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Statistics and Policy Trend of Foreign Direct Investment In China

Foreign Direct Investment in China, or FDI, has seen rapid growth for several decades now, a pace that cannot be easily sustained.  With developed countries still struggling to rectify their own shaky economic foundations, FDI in China has  dropped for a consecutive six months in April 2012, prompting the government to take corrective measures.

FDI suffered a 2.38% drop in the first four months of 2012 to $37.9 Billion from the previous year, whereas outbound direct investment grew an astonishing 72.8% in the same time span to $23.2 Billion. Shen Danyang,  spokesman for the Ministry of Commerce in China, blamed a combination of the sluggish global economic conditions and other countries tightening preferential investment policies for this lackluster performance.

The only bright spot is that FDI from the U.S. grew 1.9% to $1.05 Billion, with FDI from Japan rising by a solid 16% to $2.7 Billion, while FDI from the European Union  shrank by a whopping 27.9% to $1.9 Billion.

Rising labor costs have also been largely blamed, and factory closures during the Chinese New Year and the Labor Day holiday did not help either.

An early indicator of industrial activity in China, the HSBC Purchasing Managers Index (PMI), dropped to 48.7 in April from May’s 49.3, the seventh straight month that the PMI has stayed below 50, a deepening sign of industrial contraction.

In the years that Foreign Direct Investment in China was still strong, the central bank had raised the Reserve Requirement Ratio (RRR), a policy trend that Donna Kwok, an economist from HSBC Greater China, believes was too effective last year. However, the impact of this policy was quickly reduced when the People’s Bank of China cut its reserve requirements three times in the past six months.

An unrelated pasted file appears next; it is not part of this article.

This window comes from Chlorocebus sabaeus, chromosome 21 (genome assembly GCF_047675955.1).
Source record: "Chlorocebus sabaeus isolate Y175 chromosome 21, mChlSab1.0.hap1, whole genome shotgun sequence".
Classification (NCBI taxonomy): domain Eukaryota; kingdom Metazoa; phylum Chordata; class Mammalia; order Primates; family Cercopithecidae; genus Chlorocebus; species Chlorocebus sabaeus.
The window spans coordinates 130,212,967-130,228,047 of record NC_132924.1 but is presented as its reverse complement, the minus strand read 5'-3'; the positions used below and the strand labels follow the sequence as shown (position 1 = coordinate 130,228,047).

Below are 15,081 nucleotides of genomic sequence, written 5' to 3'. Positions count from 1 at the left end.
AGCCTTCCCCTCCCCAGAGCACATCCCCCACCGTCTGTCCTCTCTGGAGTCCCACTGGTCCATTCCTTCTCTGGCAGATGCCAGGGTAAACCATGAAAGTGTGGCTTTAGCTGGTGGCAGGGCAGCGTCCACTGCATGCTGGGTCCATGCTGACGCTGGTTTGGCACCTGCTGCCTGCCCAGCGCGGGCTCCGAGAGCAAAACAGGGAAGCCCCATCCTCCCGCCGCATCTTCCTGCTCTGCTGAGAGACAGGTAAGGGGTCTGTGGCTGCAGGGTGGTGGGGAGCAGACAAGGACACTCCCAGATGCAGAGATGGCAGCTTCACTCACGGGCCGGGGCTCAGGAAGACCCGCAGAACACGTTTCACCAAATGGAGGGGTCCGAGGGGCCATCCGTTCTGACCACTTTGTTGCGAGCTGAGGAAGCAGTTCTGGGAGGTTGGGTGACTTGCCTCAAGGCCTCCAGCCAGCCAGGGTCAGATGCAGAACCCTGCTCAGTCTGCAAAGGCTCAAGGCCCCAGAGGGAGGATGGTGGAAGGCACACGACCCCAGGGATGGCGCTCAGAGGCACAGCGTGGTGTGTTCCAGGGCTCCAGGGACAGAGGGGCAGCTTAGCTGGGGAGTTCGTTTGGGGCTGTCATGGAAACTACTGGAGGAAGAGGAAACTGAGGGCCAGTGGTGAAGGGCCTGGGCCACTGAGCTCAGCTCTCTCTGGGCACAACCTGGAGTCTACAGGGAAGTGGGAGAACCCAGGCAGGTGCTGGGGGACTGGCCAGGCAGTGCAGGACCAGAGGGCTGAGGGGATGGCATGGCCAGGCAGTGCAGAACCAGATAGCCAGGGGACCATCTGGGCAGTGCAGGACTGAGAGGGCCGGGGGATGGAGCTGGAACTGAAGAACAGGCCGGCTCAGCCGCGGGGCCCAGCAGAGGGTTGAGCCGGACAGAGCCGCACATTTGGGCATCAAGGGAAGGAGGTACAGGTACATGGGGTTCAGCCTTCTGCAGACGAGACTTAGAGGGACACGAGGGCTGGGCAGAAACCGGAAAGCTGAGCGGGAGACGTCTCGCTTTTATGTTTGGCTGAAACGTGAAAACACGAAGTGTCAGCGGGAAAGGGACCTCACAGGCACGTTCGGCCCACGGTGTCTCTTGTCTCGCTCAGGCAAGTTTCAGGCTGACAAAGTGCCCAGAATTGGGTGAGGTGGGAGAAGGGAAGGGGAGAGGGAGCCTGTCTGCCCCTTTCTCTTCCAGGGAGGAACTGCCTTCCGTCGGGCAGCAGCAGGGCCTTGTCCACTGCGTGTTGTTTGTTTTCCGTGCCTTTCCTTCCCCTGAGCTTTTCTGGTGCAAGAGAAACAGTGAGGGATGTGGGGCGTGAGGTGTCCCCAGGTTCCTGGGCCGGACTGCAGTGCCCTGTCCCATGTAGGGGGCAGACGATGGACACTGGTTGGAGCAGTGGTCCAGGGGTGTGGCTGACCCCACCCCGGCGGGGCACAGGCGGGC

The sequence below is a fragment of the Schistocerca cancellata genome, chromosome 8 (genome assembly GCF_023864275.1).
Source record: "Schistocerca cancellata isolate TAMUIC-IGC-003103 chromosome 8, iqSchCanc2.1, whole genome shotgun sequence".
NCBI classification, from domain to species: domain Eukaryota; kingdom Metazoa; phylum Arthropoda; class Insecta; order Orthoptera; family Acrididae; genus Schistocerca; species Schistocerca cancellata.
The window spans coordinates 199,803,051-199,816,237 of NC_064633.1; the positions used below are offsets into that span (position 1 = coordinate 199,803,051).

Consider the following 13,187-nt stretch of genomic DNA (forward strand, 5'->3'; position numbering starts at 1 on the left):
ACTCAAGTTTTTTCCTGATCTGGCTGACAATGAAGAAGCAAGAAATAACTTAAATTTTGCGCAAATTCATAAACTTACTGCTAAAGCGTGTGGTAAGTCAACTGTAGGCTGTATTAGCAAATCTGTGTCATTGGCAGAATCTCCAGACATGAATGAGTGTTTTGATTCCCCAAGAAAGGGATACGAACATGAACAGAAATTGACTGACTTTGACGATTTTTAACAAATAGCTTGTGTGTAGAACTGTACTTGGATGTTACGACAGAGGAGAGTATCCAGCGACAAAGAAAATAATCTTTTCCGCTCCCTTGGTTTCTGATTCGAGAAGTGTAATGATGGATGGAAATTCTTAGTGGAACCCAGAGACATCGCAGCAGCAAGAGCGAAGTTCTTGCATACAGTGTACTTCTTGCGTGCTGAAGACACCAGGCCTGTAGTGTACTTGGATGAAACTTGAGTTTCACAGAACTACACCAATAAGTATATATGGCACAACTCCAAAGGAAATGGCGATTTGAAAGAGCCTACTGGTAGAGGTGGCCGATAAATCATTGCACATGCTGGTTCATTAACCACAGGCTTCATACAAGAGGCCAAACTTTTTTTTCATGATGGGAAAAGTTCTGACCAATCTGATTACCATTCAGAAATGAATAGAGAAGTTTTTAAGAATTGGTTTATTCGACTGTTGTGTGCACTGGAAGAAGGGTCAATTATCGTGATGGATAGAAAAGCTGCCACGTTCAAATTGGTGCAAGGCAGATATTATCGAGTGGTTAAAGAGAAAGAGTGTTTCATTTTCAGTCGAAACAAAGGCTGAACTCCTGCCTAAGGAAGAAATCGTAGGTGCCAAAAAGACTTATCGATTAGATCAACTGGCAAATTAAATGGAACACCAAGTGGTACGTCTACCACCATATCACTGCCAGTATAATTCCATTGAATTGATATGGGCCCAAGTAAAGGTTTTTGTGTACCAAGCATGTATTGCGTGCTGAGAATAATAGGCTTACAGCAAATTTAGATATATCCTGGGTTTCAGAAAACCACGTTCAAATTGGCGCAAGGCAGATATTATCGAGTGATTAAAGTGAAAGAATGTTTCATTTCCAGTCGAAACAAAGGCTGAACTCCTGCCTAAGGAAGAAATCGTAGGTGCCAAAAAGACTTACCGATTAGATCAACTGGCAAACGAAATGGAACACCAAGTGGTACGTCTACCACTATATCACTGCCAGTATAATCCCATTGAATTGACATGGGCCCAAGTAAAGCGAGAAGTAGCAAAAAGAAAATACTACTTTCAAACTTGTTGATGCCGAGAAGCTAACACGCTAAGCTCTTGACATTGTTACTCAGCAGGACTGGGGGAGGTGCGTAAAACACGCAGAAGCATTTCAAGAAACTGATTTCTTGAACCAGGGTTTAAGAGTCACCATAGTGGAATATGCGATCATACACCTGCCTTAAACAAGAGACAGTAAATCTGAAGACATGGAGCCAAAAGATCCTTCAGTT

To counter the vexing problem of rising labor costs, China is now emphasizing quality over quantity, and a revised version of the Foreign Investment Industries Guidance Catalogue, simply referred to as “the Catalogue”, was jointly issued on December 24, 2011 by the Ministry of Commerce and China’s National Development and Reform Commission (NDRC) to reflect this new policy trend.

Nevertheless, the second largest economy in the world is far from being subdued. As an integral part of the global economy, the fall in FDI is not expected to have a long lasting impact on the Chinese economy.

The former head of the Ministry of Foreign Trade and Economic Cooperation, Li Zhongzhou, also points to the tight regulation and control of the real estate market as contributing to a less than stellar FDI, as the  real estate segment accounted for a full quarter of FDI within the last two years. Tourism, however, is still expected to be strong.

The Grexit scenario is being closely watched by Chinese authorities, with Peng Wenshen, an economist at investment bank China International Investment Corp., predicting massive stimulus measures to be enacted after a Greece exit from the Euro zone, possibly requiring as much as $98 Billion to protect China’s 7.5% growth target.

Foreign direct investment in China may have fallen lately, but Ernst and Young, the big accounting firm, still considers China as the most attractive investment region in the world, eclipsing the U.S. at number three.

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